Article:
How will Trump and Kim's meeting affect negotiations going forward?

Richard Johnson, a senior director at the Nuclear Threat Initiative, said working-level talks are necessary to easing nuclear worries.
5:54 | 02/28/19

Coming up in the next {{countdown}} {{countdownlbl}}

Coming up next:



Skip to this video now

Now Playing:


Related Extras
Related Videos
Video Transcript
Transcript for How will Trump and Kim's meeting affect negotiations going forward?
President trump and North Korea's Kim Jung on behind closed doors now in Hanoi after a quick stroll through a lush garden poolside. They met when aids they shook hands. Aides are mark how hot it was in about the French architecture in Vietnam but they are getting down. To serious business and ABC's Devin Dwyer is where this. From Washington DeVon. Hey Aaron thanks so much and I'm here with Richard Johnson senior director of the nuclear threat initiative here in Washington the former State Department official. Who was involved in North Korean nuclear negotiations in the past and packed way into the country. To inspect some of their nuclear sites just over ten years ago Richard great to have you were also senior advisor on Iran nuclear DOC you know. This nuclear stuff. Ask you at this juncture as we watch these pictures. And listened to president Franck talk very optimistically about another deal it seems like we've been here before him. In fact many of the same things are on the table again. How is this moment is this moment in different. Well I think it's different in a couple of ways I think first of all we are now doing something at the leader level so in the past negotiations. This has always done at the working mobile ambassador. Somebody maybe the secretary of state like Madeleine Albright who went to North Korea. But we never had a president actually meet with the leader of North Korea some people criticize that is giving too much credence to Kim Jong-un. But it's a top down system and so I think it makes sense to start at the top so that's a big difference now you're right that we've been here before we talk a lot about young beyond. And this facility where they haven't reactor where they have a re processing plant where they can pull out the plutonium that's our biggest nuclear development that's right on BO that's right that's where most of their locations probably are and this enrichment plant that was revealed back in 2010. Which by the way when I went to young beyond I was in that building but it wasn't an enrichment plant yet so they were developing things. Clandestinely which makes people concerned. Asked about young beyond its nuclear site North Korea it gets so much attention it is. It's a location that in previous negotiations back in the nineties. The leaders of North Korea agreed to dismantle agreed to shut down we heard coming into this talk with president from that perhaps Kim Jong-un. Could offer that up again you know. Should that be greeted with significant skepticism and how hard would it be to shut down a restart you've been. Well here's where terminology becomes very important and where I've been saying that one of the things that we need. It's not just to have these leader level summits but working level summit for you have technical negotiators. Parking every word because there's a difference between dismantling. Which is really and you program. And disabling which is what was happening in the six party talks and when I was there I was looking at. Things that happened that were. Reversible and in fact they did reverse it and within a couple of months a couple of within a year they were back up and running so I think we need to look at the term that they use. And I think we need to look at verification. We want the international atomic energy agency hopefully this is the international regime that oversees these things. To be in there to see what they're doing and whether it's significant that at the end of the day. Even if it's just a temporary shutdown. Capping their program and stopping production of highly enriched uranium and plutonium which is what fuels their bombs would be a very good thing. One of the things that was so critical to the work you did Richard Richard Johnson senior director at the nuclear threat initiative in your negotiations with both North Korea in the past. In Iran more recently was to demand an accounting from those governments of all their weapons that you can go in and verify the drug administration said going into this summit. That they aren't even asking for that at this point they want it ultimately but at this point they simply want a roadmap. And the administration's term is what do you make of that. So I've been a big advocate for getting a declaration upfront but I've also said in the same breath any declaration you're gonna get is going to be incomplete and incorrect. That shouldn't be a red flag for us it should be a sign of the start of a process some people would say if they don't admit everything ala once. Then they're taking us for a ride I don't agree with that and there was a story even today claiming that the administration has backed off and that this was that they concession. Actually think that if the administration's position is we're going to do this step by step starting would young beyond. And then bill that declaration out that would actually be a realistic way of doing this and it gives us the ability to go and ask for more information. Richard Johnson senior director of the nuclear threat initiative with us former State Department official involved in North Korea negotiations the Iran nuclear deal as well Richard before we let you go. Your organization now the nuclear threat initiative studies North Korea has one of the best databases of the very tough to get intelligence about what's in the what do we know about of the arsenal that Kim Jung Hoon has right now what's the best estimate that. Well there's lots of wide ranging estimates and a lot of this comes down to whether or not North Korea has facilities that it has not declared particularly uranium enrichment and that's a big open question. Right now there's ranges between twenty to sixty nuclear weapons as Sig hecker at Stanford recently said it's probably between 35 and 37. But they also have a lot of nuclear capable missiles that they tested. Including ICBM is now the interesting factor there is is that we don't know whether their ICBM can actually deliver. A nuclear weapon because they've never tested the so called re entry vehicle that would have to survive the atmosphere reentry. To actually land in investing. Pretty close they were getting closer that's where this idea of a missile freeze is a good thing but when the president says that he's in no rush I hope looking means is not that there's not urgency. I hope what he means is that that we can take some time to do this the right way but we certainly need to get at it. Beginning now Richard Johnson fascinating perspective senior director of the nuclear threat initiative former State Department official nuclear. Inspectors inside North Korea agreed to have you with us Richard think he's so much here actors in New York back to you.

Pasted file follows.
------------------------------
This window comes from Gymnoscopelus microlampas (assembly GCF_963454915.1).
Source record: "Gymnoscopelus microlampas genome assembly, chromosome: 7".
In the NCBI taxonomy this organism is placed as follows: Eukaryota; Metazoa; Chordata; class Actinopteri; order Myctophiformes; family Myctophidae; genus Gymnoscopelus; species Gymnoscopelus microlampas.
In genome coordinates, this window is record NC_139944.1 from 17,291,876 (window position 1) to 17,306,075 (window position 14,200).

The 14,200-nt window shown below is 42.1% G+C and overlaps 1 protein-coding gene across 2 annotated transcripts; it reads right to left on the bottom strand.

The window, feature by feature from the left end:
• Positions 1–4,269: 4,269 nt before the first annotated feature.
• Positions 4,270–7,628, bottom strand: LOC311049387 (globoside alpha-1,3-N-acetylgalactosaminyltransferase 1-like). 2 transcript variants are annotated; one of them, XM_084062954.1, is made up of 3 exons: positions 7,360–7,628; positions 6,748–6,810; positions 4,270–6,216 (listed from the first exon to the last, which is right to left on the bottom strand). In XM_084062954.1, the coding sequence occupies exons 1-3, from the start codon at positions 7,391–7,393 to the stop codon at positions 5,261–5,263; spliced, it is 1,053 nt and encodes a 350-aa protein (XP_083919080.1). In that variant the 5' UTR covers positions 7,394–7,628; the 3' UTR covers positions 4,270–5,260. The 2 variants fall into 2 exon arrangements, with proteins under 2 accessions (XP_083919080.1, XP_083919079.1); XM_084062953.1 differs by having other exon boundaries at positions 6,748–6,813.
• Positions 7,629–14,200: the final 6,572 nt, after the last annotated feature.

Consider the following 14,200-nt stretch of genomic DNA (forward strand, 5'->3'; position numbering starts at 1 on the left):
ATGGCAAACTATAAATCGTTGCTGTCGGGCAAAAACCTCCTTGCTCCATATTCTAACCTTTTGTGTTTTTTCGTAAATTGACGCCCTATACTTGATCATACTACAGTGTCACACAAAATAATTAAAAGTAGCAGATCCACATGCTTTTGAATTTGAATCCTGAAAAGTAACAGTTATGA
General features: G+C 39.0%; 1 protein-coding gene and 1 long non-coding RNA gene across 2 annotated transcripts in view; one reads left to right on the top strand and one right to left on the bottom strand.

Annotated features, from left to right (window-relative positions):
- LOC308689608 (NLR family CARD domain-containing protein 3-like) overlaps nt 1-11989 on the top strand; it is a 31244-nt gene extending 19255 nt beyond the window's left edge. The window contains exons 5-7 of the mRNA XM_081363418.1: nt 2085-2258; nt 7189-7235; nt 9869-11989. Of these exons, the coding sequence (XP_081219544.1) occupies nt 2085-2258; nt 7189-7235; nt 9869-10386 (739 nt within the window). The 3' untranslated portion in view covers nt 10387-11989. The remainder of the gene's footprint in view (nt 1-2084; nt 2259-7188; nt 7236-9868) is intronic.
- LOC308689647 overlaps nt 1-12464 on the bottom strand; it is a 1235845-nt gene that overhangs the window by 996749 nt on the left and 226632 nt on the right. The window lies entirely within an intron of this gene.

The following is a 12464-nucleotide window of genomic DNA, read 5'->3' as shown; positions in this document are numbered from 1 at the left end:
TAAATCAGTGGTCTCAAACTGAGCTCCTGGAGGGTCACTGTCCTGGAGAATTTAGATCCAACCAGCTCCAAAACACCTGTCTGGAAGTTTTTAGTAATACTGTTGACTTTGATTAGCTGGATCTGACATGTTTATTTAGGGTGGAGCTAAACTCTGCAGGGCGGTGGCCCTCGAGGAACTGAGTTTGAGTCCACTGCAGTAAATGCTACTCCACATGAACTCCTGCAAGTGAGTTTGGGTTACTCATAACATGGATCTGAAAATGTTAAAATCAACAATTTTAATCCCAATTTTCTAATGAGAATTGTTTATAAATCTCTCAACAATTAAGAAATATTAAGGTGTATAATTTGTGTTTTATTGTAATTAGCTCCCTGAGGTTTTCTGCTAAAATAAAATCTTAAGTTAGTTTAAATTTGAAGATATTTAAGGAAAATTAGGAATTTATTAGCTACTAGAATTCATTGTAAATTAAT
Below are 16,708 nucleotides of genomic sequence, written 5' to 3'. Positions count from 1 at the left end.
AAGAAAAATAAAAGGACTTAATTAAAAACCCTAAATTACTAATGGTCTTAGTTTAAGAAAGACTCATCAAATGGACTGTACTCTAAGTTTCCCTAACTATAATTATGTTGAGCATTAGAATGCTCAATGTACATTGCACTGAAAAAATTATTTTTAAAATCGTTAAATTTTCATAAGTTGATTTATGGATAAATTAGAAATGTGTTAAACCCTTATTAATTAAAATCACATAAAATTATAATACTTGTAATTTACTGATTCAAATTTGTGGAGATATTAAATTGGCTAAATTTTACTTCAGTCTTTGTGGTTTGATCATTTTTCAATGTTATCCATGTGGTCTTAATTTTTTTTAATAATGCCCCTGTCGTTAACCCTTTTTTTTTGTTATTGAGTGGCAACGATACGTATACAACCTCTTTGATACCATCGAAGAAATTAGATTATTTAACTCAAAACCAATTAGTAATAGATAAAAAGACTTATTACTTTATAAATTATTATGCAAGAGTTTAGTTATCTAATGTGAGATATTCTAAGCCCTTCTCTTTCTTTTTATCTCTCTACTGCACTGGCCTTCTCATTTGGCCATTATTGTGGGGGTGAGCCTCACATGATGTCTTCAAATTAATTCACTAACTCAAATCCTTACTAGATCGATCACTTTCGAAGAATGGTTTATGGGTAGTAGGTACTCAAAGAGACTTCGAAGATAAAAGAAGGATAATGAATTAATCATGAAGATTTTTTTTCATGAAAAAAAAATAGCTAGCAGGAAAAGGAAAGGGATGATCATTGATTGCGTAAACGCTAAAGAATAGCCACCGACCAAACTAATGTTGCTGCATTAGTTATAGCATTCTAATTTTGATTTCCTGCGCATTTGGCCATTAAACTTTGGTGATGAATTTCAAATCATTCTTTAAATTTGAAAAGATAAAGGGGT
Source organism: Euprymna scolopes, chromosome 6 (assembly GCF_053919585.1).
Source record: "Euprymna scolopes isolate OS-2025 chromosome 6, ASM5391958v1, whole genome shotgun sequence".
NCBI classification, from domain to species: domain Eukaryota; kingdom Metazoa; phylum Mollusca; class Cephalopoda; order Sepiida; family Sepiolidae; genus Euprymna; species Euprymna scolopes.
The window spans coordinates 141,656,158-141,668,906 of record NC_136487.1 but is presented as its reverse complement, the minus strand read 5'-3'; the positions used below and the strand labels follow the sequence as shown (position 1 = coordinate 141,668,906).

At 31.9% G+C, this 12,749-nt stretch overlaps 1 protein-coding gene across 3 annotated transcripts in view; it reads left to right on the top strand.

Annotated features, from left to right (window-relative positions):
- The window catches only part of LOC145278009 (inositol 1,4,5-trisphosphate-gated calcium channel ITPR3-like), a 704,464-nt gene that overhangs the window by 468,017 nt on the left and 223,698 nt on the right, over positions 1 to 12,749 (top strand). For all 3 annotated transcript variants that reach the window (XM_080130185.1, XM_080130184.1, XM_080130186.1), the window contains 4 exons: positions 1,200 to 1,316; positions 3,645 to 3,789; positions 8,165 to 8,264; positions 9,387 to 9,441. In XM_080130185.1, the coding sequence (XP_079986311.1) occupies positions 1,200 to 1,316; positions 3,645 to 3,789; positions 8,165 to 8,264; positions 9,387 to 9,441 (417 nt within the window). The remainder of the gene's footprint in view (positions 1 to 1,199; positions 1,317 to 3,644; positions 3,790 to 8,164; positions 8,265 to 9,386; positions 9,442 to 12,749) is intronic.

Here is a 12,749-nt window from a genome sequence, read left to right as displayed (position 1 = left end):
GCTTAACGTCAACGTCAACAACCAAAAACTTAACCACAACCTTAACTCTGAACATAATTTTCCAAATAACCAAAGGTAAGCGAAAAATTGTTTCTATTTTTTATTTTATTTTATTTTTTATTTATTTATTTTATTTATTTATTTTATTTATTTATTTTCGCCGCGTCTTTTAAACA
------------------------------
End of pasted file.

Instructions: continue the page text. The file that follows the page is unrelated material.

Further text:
This transcript has been automatically generated and may not be 100% accurate.

{"duration":"5:54","description":"Richard Johnson, a senior director at the Nuclear Threat Initiative, said working-level talks are necessary to easing nuclear worries.","mediaType":"default","section":"ABCNews/International","id":"61375012","title":"How will Trump and Kim's meeting affect negotiations going forward?","url":"/International/video/trump-kims-meeting-affect-negotiations-forward-61375012"}